Overview

Biometrics is the science and technology of measuring and analyzing biological data. In information technology, biometrics refers to technologies that measure and analyze human body characteristics, such as fingerprints, eye retinas and irises, voice patterns, facial patterns and hand measurements, for authentication purposes.

Authentication by biometric verification is becoming increasingly common in corporate and public security systems, consumer electronics and point of sale (POS) applications. In addition to security, the driving force behind biometric verification has been convenience.

Biometric devices, such as fingerscanners, consist of:

  • A reader or scanning device
  • Software that converts the scanned information into digital form and compares match points
  • A database that stores the biometric data for comparison

To prevent identity theft, biometric data is usually encrypted when it's gathered. Here's how biometric verification works on the back end: To convert the biometric input, a software application is used to identify specific points of data as match points. The match points in the database are processed using an algorithm that translates that information into a numeric value. The database value is compared with the biometric input the end user has entered into the scanner and authentication is either approved or denied.

Why Use Biometrics?

Greater security and convenience

  • Convenience: nothing to lose or forget
  • Security: cannot be guessed, transferred or stolen and is unique

Higher productivity and lower costs

  • No one is locked out because of lost cards or forgotten or expired passwords
  • Less support calls.

Studies have shown that maintaining Windows passwords, for example, costs companies $150 per user, per year.

Biometrics Plays an Important Role in Physical Access Control

Biometrics identifies a person via a unique human characteristic: the size and shape of a hand, a fingerprint, oneís face or several aspects of the eye. If the goal of an access control system is to control where people, not credentials, can and cannot go, then only a biometric device truly provides this capability to the end user.

As a result, biometrics is used on the front doors of thousands of businesses around the world, at the doors to the tarmacs of major airports, and at the entrances of other facilities where the combination of security and convenience are desired.

More than 900 biometric hand readers control client and employee access to special areas of Italian banks and more than 100 units perform similar functions in Russia. In the united Kingdom, Her Majestyís Prisons rely on biometrics for prisoner and visitor tracking. Universities use hand readers for the on-campus meal program and to safeguard access to dormitories and to protect their computer centers. Hospitals utilize the biometric devices for access control and payroll accuracy.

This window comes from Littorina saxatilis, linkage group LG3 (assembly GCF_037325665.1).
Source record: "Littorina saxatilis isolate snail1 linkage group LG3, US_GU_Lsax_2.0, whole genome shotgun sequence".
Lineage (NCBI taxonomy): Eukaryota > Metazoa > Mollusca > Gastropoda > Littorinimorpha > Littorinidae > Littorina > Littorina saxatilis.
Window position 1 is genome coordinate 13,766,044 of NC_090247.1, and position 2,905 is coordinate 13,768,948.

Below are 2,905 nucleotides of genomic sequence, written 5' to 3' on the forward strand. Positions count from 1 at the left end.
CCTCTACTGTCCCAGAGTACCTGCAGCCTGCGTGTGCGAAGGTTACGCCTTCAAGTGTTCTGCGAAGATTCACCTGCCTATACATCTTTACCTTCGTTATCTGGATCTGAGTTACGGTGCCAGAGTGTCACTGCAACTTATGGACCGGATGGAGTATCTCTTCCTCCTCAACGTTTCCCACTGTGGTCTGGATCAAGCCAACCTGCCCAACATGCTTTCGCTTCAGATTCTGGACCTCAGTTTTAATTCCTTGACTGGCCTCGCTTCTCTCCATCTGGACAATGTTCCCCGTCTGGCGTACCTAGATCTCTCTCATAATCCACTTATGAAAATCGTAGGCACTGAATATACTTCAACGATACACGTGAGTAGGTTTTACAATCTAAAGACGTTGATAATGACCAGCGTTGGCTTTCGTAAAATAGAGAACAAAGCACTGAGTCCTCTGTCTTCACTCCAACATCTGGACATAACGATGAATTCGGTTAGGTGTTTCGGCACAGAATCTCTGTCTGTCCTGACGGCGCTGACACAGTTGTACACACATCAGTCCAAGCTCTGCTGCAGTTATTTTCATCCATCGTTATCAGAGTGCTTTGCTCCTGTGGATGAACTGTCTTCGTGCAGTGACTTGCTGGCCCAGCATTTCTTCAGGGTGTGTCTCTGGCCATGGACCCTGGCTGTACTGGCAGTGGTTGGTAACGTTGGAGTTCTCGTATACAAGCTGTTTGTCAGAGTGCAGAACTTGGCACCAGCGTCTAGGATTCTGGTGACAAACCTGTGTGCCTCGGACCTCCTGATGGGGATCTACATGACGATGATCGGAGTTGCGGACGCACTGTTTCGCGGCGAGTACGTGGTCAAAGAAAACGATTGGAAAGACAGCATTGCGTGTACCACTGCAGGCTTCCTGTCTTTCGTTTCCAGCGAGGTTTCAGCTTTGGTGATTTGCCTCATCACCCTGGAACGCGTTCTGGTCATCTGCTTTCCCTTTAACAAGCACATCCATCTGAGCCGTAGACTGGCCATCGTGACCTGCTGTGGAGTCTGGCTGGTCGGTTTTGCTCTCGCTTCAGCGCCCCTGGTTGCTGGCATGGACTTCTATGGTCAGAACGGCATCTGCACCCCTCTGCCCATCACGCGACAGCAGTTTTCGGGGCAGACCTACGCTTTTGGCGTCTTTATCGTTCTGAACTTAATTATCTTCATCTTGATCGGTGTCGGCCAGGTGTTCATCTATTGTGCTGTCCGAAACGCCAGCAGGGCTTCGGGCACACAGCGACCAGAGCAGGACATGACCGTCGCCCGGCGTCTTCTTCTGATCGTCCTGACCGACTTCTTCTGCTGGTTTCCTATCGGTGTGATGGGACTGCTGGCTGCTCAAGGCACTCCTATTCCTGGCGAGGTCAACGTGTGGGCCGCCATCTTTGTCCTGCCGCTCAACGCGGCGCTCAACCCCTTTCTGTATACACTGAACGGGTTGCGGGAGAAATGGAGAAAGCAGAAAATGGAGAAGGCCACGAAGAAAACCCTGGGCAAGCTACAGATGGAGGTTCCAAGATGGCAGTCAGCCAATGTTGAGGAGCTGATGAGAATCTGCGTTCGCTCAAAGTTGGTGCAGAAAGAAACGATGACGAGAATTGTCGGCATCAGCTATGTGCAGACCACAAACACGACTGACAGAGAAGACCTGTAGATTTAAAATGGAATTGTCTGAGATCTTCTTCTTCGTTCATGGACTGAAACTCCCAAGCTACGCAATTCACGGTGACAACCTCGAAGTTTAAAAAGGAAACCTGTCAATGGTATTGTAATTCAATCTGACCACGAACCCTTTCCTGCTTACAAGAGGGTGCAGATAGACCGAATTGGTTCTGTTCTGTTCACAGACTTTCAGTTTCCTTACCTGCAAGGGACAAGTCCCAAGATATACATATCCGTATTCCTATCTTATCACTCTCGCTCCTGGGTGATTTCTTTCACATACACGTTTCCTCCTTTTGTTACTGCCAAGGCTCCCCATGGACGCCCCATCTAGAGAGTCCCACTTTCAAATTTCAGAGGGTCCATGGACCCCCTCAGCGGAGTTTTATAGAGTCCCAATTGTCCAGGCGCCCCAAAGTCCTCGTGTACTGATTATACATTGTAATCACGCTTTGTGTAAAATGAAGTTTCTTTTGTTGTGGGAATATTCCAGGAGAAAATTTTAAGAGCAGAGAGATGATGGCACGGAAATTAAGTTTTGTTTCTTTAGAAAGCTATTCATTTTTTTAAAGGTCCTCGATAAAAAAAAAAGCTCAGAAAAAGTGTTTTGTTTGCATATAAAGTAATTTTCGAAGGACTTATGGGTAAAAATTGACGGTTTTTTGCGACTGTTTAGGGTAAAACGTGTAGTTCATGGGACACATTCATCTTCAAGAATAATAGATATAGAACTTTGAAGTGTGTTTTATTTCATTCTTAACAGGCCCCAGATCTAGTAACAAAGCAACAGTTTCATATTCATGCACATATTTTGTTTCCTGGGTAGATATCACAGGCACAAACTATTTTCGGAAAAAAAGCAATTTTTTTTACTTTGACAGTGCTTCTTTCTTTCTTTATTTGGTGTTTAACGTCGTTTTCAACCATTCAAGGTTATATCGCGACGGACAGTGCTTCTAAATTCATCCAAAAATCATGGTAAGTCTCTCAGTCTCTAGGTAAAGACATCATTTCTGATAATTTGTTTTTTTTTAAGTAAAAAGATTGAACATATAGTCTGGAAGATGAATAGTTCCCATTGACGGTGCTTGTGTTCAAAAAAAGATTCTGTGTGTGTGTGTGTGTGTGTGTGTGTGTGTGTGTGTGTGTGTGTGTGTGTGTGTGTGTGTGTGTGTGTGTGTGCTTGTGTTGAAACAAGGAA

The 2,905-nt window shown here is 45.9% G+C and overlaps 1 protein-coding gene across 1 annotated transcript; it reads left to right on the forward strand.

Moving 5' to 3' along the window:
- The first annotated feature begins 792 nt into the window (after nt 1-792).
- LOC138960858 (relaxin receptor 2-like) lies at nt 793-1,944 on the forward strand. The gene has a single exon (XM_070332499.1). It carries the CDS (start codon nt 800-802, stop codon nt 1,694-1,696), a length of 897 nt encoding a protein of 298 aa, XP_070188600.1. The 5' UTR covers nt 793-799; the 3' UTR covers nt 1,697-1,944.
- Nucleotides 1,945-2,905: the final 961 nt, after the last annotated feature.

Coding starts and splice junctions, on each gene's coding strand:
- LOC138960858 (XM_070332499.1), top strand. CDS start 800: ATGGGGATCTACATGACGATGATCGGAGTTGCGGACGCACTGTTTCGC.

Since 1991, biometric systems have produced millions of verifications at San Francisco International airport (SFO), with more than 50,000 produced on high volume days. Hand readers span the entire airport, securing more than 180 doors and verifying the identity of more than 18,000 employees. The use of biometrics at San Francisco is airport-wide and fully integrated into the primary access control system.

The Benefits of Biometrics in Access Control

The goal of any access control system is to let authorized people, not just their credentials, into specific places. Only with the use of a biometric device can this goal be achieved. A card-based access system will control the access of authorized pieces of plastic, but not who is in possession of the card. Systems using PINs require an individual only know a specific number to gain entry; but who actually entered the code cannot be determined. On the contrary, biometric devices verify who people are by what they are, whether by hand, eye, fingerprint, or voice recognition. Biometric reductions in errors have lowered the capital costs of ID cards in recent years and the true benefit of eliminating them is realized through reduced administrative efforts. For example, a lost card must be replaced and reissued by someone. Just as there is a price associated with the time spent to complete this seemingly simple task, when added together, the overall administration of a card system is costly.

Contrary to using badges, sign-ins or other ways of tracking employees, a biometric time clock assures that no employee can punch in for another, eliminating time fraud and reducing payroll costs. Because every personís biometric characteristic (hand, fingerprint, eyes, face, etc.) is unique, a biometric time clock provides a quick, accurate, and reliable way to record in- and out-punches for each employee. Thatís why so many companies now employ biometrics.